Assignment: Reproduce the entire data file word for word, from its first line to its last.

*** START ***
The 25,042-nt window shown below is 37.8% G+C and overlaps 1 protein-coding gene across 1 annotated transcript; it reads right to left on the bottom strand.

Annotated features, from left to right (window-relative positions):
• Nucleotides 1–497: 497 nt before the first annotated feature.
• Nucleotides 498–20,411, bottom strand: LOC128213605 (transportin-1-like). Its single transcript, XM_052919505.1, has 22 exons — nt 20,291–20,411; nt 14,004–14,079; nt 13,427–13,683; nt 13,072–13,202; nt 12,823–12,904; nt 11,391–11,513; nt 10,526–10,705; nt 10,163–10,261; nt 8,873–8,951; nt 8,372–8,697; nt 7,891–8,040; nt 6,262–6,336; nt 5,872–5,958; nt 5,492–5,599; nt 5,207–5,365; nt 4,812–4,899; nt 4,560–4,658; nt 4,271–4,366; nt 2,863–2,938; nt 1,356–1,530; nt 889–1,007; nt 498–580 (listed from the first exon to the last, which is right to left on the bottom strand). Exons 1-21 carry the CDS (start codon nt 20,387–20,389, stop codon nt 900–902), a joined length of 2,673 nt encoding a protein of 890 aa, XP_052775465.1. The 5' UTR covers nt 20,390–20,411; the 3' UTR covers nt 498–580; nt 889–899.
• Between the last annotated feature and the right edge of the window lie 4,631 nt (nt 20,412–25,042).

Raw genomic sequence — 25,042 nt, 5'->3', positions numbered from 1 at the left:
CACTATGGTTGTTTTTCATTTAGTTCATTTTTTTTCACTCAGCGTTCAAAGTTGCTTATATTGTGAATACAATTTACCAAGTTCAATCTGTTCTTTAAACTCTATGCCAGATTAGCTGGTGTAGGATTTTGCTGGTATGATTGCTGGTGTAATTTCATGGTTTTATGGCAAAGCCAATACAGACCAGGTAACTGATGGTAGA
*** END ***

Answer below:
The 25,042-nt window shown below is 37.8% G+C and overlaps 1 protein-coding gene across 1 annotated transcript; it reads right to left on the bottom strand.

Annotated features, from left to right (window-relative positions):
• Nucleotides 1–497: 497 nt before the first annotated feature.
• Nucleotides 498–20,411, bottom strand: LOC128213605 (transportin-1-like). Its single transcript, XM_052919505.1, has 22 exons — nt 20,291–20,411; nt 14,004–14,079; nt 13,427–13,683; nt 13,072–13,202; nt 12,823–12,904; nt 11,391–11,513; nt 10,526–10,705; nt 10,163–10,261; nt 8,873–8,951; nt 8,372–8,697; nt 7,891–8,040; nt 6,262–6,336; nt 5,872–5,958; nt 5,492–5,599; nt 5,207–5,365; nt 4,812–4,899; nt 4,560–4,658; nt 4,271–4,366; nt 2,863–2,938; nt 1,356–1,530; nt 889–1,007; nt 498–580 (listed from the first exon to the last, which is right to left on the bottom strand). Exons 1-21 carry the CDS (start codon nt 20,387–20,389, stop codon nt 900–902), a joined length of 2,673 nt encoding a protein of 890 aa, XP_052775465.1. The 5' UTR covers nt 20,390–20,411; the 3' UTR covers nt 498–580; nt 889–899.
• Between the last annotated feature and the right edge of the window lie 4,631 nt (nt 20,412–25,042).

Raw genomic sequence — 25,042 nt, 5'->3', positions numbered from 1 at the left:
CACTATGGTTGTTTTTCATTTAGTTCATTTTTTTTCACTCAGCGTTCAAAGTTGCTTATATTGTGAATACAATTTACCAAGTTCAATCTGTTCTTTAAACTCTATGCCAGATTAGCTGGTGTAGGATTTTGCTGGTATGATTGCTGGTGTAATTTCATGGTTTTATGGCAAAGCCAATACAGACCAGGTAACTGATGGTAGA